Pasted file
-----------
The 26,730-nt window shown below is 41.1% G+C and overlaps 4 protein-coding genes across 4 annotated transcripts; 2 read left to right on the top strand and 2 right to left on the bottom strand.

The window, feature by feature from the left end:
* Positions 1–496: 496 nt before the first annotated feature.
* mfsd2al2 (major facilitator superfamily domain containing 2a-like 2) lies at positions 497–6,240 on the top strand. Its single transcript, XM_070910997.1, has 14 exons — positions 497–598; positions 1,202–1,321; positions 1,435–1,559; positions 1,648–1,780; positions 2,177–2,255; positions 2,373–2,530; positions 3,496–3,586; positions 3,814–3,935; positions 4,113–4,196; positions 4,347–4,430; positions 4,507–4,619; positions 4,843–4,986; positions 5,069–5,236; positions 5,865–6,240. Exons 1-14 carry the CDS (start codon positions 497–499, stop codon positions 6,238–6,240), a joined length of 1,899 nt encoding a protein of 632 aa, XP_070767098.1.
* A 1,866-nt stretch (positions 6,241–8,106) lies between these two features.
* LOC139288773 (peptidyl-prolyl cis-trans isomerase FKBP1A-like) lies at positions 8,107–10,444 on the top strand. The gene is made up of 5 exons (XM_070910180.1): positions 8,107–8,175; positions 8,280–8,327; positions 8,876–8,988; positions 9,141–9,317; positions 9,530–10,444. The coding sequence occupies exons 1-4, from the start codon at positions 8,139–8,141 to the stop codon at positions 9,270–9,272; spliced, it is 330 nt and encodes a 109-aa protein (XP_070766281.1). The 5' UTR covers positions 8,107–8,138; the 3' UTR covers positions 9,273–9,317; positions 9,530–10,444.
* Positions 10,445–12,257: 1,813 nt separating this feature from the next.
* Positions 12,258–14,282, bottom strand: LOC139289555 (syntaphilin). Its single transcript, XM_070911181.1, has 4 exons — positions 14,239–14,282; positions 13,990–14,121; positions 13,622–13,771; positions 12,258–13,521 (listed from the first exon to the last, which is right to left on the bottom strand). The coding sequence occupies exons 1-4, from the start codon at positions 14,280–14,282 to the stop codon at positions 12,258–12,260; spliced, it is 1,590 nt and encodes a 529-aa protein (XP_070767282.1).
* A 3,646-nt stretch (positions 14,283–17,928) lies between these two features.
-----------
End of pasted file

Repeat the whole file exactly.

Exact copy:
The 26,730-nt window shown below is 41.1% G+C and overlaps 4 protein-coding genes across 4 annotated transcripts; 2 read left to right on the top strand and 2 right to left on the bottom strand.

The window, feature by feature from the left end:
* Positions 1–496: 496 nt before the first annotated feature.
* mfsd2al2 (major facilitator superfamily domain containing 2a-like 2) lies at positions 497–6,240 on the top strand. Its single transcript, XM_070910997.1, has 14 exons — positions 497–598; positions 1,202–1,321; positions 1,435–1,559; positions 1,648–1,780; positions 2,177–2,255; positions 2,373–2,530; positions 3,496–3,586; positions 3,814–3,935; positions 4,113–4,196; positions 4,347–4,430; positions 4,507–4,619; positions 4,843–4,986; positions 5,069–5,236; positions 5,865–6,240. Exons 1-14 carry the CDS (start codon positions 497–499, stop codon positions 6,238–6,240), a joined length of 1,899 nt encoding a protein of 632 aa, XP_070767098.1.
* A 1,866-nt stretch (positions 6,241–8,106) lies between these two features.
* LOC139288773 (peptidyl-prolyl cis-trans isomerase FKBP1A-like) lies at positions 8,107–10,444 on the top strand. The gene is made up of 5 exons (XM_070910180.1): positions 8,107–8,175; positions 8,280–8,327; positions 8,876–8,988; positions 9,141–9,317; positions 9,530–10,444. The coding sequence occupies exons 1-4, from the start codon at positions 8,139–8,141 to the stop codon at positions 9,270–9,272; spliced, it is 330 nt and encodes a 109-aa protein (XP_070766281.1). The 5' UTR covers positions 8,107–8,138; the 3' UTR covers positions 9,273–9,317; positions 9,530–10,444.
* Positions 10,445–12,257: 1,813 nt separating this feature from the next.
* Positions 12,258–14,282, bottom strand: LOC139289555 (syntaphilin). Its single transcript, XM_070911181.1, has 4 exons — positions 14,239–14,282; positions 13,990–14,121; positions 13,622–13,771; positions 12,258–13,521 (listed from the first exon to the last, which is right to left on the bottom strand). The coding sequence occupies exons 1-4, from the start codon at positions 14,280–14,282 to the stop codon at positions 12,258–12,260; spliced, it is 1,590 nt and encodes a 529-aa protein (XP_070767282.1).
* A 3,646-nt stretch (positions 14,283–17,928) lies between these two features.